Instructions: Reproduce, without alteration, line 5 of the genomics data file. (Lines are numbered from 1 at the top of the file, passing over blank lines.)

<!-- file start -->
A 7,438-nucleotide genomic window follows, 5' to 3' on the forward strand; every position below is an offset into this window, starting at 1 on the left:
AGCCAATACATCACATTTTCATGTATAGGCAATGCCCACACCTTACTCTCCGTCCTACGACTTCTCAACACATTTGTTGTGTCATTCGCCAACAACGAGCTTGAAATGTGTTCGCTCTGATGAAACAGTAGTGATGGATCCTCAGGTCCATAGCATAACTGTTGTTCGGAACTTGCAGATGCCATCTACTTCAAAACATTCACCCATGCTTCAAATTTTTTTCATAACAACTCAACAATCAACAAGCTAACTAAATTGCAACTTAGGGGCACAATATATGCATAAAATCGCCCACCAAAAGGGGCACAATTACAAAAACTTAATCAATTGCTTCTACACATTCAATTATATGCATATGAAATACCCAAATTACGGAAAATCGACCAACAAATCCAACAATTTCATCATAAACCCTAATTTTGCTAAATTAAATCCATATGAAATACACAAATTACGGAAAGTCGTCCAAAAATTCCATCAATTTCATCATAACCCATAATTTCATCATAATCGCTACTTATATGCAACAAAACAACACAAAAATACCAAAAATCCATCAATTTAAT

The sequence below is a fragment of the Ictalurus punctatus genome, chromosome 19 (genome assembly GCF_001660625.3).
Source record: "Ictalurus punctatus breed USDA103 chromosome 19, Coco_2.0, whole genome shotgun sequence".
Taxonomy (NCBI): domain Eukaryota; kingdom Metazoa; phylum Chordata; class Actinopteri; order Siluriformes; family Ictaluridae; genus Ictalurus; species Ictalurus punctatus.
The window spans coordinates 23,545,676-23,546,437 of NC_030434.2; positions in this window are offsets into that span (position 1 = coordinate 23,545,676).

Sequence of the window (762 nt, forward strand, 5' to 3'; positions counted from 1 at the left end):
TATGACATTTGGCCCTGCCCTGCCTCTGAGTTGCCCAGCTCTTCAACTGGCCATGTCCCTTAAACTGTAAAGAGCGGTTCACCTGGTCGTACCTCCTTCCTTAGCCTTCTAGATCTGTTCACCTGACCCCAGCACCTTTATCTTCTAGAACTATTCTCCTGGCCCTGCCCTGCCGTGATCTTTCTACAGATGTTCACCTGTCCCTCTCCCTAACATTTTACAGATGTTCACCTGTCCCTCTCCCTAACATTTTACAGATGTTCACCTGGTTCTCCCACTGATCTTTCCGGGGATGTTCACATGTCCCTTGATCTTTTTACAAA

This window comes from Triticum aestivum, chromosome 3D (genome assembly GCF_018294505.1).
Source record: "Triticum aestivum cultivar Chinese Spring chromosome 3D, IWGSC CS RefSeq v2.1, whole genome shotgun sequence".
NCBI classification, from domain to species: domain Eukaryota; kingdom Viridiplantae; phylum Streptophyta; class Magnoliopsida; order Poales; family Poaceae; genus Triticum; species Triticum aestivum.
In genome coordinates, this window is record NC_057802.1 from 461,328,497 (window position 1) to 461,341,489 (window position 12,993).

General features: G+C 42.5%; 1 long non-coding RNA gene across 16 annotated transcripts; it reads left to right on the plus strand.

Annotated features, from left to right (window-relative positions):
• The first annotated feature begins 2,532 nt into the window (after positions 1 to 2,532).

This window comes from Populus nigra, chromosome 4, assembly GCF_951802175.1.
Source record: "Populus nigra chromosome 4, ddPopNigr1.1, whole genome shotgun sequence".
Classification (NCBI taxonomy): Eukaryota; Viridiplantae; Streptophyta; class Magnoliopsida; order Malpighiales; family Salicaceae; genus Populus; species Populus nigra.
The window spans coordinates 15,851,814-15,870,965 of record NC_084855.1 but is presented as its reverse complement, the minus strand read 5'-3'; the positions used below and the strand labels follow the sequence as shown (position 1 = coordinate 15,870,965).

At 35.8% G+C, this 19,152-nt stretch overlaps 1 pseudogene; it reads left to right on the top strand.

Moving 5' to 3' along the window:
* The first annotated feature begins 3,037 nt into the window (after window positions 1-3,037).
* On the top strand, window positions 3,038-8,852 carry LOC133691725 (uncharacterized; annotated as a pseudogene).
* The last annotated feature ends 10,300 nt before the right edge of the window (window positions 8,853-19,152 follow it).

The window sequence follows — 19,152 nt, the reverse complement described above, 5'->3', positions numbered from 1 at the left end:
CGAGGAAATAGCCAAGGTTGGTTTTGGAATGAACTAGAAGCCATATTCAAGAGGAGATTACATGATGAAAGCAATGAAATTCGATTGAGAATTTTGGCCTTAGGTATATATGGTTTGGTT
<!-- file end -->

Taxonomy (NCBI): domain Eukaryota; kingdom Metazoa; phylum Chordata; class Actinopteri; order Siluriformes; family Ictaluridae; genus Ictalurus; species Ictalurus punctatus.